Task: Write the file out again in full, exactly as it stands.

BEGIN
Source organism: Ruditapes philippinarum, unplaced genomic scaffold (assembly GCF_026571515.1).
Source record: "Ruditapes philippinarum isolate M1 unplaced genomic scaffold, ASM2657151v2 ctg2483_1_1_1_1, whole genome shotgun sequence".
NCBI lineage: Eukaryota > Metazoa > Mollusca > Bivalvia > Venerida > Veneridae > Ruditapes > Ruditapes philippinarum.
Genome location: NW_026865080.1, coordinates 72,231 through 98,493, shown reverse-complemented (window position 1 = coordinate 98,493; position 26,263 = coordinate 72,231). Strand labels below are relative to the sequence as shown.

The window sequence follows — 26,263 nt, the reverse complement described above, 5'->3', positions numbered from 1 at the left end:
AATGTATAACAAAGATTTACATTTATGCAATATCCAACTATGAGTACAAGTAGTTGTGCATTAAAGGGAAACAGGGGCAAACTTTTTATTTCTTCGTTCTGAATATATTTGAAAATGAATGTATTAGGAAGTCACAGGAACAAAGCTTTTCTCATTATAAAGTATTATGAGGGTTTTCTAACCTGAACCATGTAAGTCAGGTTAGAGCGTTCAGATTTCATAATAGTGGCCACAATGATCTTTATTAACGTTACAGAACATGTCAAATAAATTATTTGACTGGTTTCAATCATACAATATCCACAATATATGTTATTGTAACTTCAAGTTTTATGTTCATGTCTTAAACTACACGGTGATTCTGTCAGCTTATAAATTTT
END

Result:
Source organism: Ruditapes philippinarum, unplaced genomic scaffold (assembly GCF_026571515.1).
Source record: "Ruditapes philippinarum isolate M1 unplaced genomic scaffold, ASM2657151v2 ctg2483_1_1_1_1, whole genome shotgun sequence".
NCBI lineage: Eukaryota > Metazoa > Mollusca > Bivalvia > Venerida > Veneridae > Ruditapes > Ruditapes philippinarum.
Genome location: NW_026865080.1, coordinates 72,231 through 98,493, shown reverse-complemented (window position 1 = coordinate 98,493; position 26,263 = coordinate 72,231). Strand labels below are relative to the sequence as shown.

The window sequence follows — 26,263 nt, the reverse complement described above, 5'->3', positions numbered from 1 at the left end:
AATGTATAACAAAGATTTACATTTATGCAATATCCAACTATGAGTACAAGTAGTTGTGCATTAAAGGGAAACAGGGGCAAACTTTTTATTTCTTCGTTCTGAATATATTTGAAAATGAATGTATTAGGAAGTCACAGGAACAAAGCTTTTCTCATTATAAAGTATTATGAGGGTTTTCTAACCTGAACCATGTAAGTCAGGTTAGAGCGTTCAGATTTCATAATAGTGGCCACAATGATCTTTATTAACGTTACAGAACATGTCAAATAAATTATTTGACTGGTTTCAATCATACAATATCCACAATATATGTTATTGTAACTTCAAGTTTTATGTTCATGTCTTAAACTACACGGTGATTCTGTCAGCTTATAAATTTT